Cricket and the Politics of Representation

In the current round of the never-ending grind that is now international cricket, there are strong reminders that the game, like sport generally, carries strong social and political symbolism with powerful meaning and resonance within the broader communities involved. Take the Australia-Sri Lanka series, for example, in which a rebuilding home side is inflicting heavy … Continue reading

The Motorbike and Social Change

My Phnom Penh house is close to Diamond Island, the modern name now given to an area formally known as Koh Pich, an island at the confluence of the Mekong, Tonle Sap and Tonle Bassac rivers which leads the city’s development drive with a convention centre, food and entertainment outlets, housing, and a golf driving … Continue reading

Whatever Happened to Cricket?

This has been the sort of week that makes you realise just how much cricket has changed in recent years, and to wonder what the long term consequences might be. Australia is in England to play just a series of one day matches, nothing else.  An England tour always used to be an Ashes tour, … Continue reading

Old Books and New Technology

Like most academics I have an extensive library that reflects an intellectual journey and a range of sometimes (to others) bewildering interests.  That is in turn reinforced by memories and records of great libraries and archives around the world as part of a search for information and understanding amidst all those interests.  The “historian’s moment”, … Continue reading

Reading Highlights

In any reading life there occasionally comes along a spell where everything picked up (or now, rather, downloaded) turns out a winner. That probably mirrors the broader life itself: for the most part things meander along neither exceptionally nor unexceptionably, sometimes they turn ordinary to mediocre or even poor, every so often abysmal, leavened now … Continue reading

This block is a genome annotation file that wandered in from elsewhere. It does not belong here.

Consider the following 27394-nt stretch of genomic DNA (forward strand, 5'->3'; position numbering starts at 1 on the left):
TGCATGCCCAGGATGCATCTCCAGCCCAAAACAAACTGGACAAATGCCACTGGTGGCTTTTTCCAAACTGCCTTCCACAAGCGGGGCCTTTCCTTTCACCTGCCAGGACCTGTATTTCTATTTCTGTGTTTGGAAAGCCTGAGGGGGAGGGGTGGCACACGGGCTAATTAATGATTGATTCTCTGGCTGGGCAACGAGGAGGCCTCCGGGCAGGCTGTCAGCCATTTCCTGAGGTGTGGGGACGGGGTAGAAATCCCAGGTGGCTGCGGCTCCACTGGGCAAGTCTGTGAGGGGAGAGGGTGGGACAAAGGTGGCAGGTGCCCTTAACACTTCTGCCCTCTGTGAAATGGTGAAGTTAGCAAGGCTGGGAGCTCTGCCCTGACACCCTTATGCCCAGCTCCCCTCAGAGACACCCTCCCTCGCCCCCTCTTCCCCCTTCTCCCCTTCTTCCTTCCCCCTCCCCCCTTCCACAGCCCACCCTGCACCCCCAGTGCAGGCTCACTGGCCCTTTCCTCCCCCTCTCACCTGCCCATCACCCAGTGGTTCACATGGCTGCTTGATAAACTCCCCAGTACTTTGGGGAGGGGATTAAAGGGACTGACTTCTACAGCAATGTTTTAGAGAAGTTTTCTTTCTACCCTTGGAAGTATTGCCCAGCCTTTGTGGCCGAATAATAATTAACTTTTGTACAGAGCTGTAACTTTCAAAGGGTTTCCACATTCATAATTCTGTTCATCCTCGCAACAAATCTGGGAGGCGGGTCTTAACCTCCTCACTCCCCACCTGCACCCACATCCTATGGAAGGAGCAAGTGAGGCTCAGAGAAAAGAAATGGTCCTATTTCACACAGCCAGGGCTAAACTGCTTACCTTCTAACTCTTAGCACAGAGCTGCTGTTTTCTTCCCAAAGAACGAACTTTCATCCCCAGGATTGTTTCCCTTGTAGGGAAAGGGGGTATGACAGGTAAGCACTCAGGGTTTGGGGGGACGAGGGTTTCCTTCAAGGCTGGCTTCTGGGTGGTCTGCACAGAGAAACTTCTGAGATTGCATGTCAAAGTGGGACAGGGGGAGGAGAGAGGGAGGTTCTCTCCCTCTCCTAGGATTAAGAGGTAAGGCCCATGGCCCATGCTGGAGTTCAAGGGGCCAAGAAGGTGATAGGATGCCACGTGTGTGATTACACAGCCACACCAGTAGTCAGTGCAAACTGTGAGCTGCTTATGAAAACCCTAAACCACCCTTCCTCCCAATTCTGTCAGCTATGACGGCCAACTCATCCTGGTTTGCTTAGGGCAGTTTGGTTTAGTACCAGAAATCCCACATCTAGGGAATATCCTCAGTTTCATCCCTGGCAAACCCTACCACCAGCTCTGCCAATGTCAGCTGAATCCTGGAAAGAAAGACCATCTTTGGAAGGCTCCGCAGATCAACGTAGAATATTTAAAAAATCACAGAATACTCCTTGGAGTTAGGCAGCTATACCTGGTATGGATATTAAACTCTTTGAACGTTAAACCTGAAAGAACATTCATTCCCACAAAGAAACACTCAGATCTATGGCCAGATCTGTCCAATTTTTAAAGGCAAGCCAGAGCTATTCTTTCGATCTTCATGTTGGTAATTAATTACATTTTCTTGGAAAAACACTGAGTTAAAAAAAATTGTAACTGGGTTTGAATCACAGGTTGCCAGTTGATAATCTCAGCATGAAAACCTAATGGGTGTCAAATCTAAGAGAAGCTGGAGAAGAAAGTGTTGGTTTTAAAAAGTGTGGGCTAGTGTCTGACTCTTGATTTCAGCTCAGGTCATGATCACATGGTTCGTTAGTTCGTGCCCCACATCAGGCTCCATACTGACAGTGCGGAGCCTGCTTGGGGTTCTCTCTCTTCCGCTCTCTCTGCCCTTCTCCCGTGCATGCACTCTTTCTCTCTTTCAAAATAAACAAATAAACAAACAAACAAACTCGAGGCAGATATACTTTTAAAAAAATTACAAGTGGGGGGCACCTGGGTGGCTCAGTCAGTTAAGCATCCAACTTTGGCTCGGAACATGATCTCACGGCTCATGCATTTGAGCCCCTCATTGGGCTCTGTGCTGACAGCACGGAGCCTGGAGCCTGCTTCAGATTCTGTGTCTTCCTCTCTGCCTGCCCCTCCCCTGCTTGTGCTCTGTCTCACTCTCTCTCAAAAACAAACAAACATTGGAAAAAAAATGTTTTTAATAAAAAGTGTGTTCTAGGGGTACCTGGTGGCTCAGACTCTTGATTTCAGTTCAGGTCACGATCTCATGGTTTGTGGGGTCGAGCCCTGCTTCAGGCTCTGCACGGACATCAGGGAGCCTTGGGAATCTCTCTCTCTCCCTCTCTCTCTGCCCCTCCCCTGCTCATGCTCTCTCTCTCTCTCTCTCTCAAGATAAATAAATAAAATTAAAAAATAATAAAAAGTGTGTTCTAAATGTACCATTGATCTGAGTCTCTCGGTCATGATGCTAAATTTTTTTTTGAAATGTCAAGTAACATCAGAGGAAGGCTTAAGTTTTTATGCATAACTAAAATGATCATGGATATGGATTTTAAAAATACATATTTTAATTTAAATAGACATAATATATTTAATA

e-Book Crime

One of many consequences of the e-book revolution is the “opening” of both author outlet and reader access avenues. That is, with Kindle, Nook, Kobo and all the rest writers now have an alternative to the old grind of finding an agent and/or a publisher and then getting a deal and then getting published. There … Continue reading

Syria In Vogue But On The Outer

As the Kofi Annan plan peters out and the shelling of places like Hama and Homs resumes, the international focus on Syria is now focused momentarily on a sideshow, the mysterious disappearance from the Vogue website of a profile on Asma al-Assad first published in March 2011. (http://www.theage.com.au/world/vogue-deletes-glamour-story-on-assads-wife-20120426-1xo1i.html ).  However, some of that original piece … Continue reading

ASEAN Dreams, Australian Puzzles

My walks to and from the office here in Phnom Penh these few days are punctuated by the noise of sirens and the rush of motor cycle police as yet another cavalcade of dignitaries sweeps past en route to yet more meetings, relegating to the road edges the normal crush of cars, four wheel drives, … Continue reading

Ignoring Asianists, Not Asia

Simon Marginson writes well on Australian domestic higher education issues, but his recent piece on Asia (http://www.theaustralian.com.au/higher-education/opinion/pressures-on-for-a-bigger-effort-in-asia/story-e6frgcko-1226291047772 ) might not rank among his best. He outlines the current “rediscovery” of Asia by Australia that spawned the Henry review,  rehearses the “hot” points about economic and demographic growth, then makes the fair point that while the on-going … Continue reading

Old Sport, New Money Games

Old Sport, New Business and Governance Challenges  (this first appeared in The Conversation as “Moneyball: Why sporting organisations need to start playing by the rules” Rangers Football Club, the historically Protestant half of Glasgow’s “Old Firm” (the other half being the Catholic Celtic) has entered financial administration to prevent UK tax authorities installing their own … Continue reading